Palmer amaranth has many characteristics that put it in a class of its own among summer annual weeds in the Mid-South. I have heard several weed scientists describe Palmer amaranth as a “super weed” or the “perfect weed.”

Palmer amaranth has a broad emergence window, so it produces multiple flushes. It grows rapidly, which influences its competitive ability with crops. It produces an obnoxious quantity of seed, which allows the weed population to sustain itself over time.

Without exception, if glyphosate-resistant Palmer amaranth is present in a field, then that weed dictates how a herbicide program is designed.

After a few years of trying to develop an economical program for controlling glyphosate-resistant Italian ryegrass, I believe Italian ryegrass has to be close to a “perfect” winter weed.

A typical Mississippi Delta winter is the ideal environment for Italian ryegrass. The 30-year average high temperature at Stoneville, Miss., from Oct. 15 to March 15 ranges from 48 to 76 degrees F. And, the historical low temperature only reaches 32 F or lower during the first two weeks of January.

Italian ryegrass thrives where there are mild climates and fertile soils. It has a low tolerance for both hot, dry climates and harsh winter conditions. The generally mild winter temperatures and rich soils in the Delta provide a perfect niche for Italian ryegrass.

Italian ryegrass exhibits some of the same characteristics as Palmer amaranth, which helps make both of these weeds a top priority in the Delta. Peak emergence for Italian ryegrass occurs in the fall, but it continues throughout the winter with another large flush in the spring.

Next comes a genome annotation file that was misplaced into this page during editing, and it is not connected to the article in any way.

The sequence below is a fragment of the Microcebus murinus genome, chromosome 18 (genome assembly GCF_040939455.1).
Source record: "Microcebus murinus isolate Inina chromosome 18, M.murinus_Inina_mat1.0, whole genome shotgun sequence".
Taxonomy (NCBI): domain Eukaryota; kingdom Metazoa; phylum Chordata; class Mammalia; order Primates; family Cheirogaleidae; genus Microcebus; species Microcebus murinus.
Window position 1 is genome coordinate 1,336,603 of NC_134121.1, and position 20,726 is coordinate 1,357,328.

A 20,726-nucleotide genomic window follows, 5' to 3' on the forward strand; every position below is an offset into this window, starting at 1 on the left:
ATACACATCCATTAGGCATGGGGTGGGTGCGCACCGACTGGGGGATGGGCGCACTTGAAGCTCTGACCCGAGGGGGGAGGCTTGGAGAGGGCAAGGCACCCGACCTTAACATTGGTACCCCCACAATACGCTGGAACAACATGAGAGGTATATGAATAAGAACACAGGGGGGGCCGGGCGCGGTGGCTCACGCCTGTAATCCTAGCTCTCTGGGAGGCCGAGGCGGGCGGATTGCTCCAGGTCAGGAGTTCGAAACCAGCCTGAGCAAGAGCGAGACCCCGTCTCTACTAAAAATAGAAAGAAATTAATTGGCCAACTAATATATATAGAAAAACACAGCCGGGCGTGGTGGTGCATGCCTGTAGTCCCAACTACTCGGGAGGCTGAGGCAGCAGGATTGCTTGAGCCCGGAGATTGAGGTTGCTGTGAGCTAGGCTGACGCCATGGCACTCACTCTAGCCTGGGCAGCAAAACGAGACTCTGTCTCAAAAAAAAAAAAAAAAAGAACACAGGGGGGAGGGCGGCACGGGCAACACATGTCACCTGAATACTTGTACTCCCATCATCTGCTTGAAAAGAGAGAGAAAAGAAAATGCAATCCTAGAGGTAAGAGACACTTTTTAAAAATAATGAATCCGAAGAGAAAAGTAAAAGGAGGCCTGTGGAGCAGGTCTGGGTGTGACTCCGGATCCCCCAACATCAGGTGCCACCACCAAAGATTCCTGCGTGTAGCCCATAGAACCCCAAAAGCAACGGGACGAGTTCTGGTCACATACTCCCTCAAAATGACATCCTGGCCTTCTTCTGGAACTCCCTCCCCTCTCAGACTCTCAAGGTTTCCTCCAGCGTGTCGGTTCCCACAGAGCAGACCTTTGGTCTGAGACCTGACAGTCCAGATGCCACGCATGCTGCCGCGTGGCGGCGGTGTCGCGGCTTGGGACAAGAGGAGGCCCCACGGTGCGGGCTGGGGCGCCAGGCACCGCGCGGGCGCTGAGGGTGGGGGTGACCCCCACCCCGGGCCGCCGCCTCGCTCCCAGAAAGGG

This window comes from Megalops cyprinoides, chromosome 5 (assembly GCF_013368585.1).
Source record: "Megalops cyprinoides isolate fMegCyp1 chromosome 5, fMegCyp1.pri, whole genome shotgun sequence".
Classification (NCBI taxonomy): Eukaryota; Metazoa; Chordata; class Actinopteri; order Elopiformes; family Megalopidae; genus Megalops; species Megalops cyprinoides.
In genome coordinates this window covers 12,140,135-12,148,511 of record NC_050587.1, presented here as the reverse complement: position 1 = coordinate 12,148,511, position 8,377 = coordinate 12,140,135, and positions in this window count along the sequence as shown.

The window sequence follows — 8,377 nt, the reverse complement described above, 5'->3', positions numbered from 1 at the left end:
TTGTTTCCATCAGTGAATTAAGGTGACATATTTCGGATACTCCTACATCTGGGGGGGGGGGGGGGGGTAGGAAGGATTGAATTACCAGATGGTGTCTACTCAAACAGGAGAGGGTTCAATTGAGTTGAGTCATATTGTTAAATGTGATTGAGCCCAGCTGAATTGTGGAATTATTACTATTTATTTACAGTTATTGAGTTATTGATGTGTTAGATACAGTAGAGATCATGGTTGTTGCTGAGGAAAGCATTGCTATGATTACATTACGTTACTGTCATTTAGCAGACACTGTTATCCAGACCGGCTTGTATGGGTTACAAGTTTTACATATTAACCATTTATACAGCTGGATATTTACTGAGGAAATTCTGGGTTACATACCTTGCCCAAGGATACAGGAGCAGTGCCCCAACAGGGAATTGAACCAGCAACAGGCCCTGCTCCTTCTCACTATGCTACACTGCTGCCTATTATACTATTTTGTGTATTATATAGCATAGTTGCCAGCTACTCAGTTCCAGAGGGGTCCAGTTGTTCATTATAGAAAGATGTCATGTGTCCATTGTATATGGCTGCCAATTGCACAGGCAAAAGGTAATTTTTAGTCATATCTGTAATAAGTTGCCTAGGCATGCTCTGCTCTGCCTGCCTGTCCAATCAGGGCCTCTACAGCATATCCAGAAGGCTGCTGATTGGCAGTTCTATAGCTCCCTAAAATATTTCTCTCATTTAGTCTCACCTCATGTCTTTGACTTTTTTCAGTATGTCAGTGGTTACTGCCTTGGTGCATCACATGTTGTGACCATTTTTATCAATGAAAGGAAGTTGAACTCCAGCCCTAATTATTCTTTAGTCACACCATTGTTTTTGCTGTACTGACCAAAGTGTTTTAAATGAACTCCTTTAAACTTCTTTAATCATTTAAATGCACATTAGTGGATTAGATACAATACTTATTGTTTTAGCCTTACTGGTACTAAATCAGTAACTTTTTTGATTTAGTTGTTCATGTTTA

Italian ryegrass plants also grow rapidly. The extended emergence window and rapid growth complicate herbicide programs targeting this weed. If you treat it in the fall, you may have to spray again to control the spring flush. If you wait and spray in the spring, spray coverage may be poor because small, spring-emerging plants will be mixed in with larger, fall-emerged plants. Also, the fall-emerged plants will have extensive root systems that will help these plants recover from a spring herbicide application.

Palmer amaranth produces male and female plants, so this species must cross pollinate in order to produce seed. Italian ryegrass does not produce male and female plants, but it is an open pollinated species. This means that although it is not a requirement for successful pollination as in Palmer amaranth, two Italian ryegrass plants can cross with another. This genetic mixing between individuals and among different populations can contribute to genetic diversity, which is a prime “weedy” characteristic.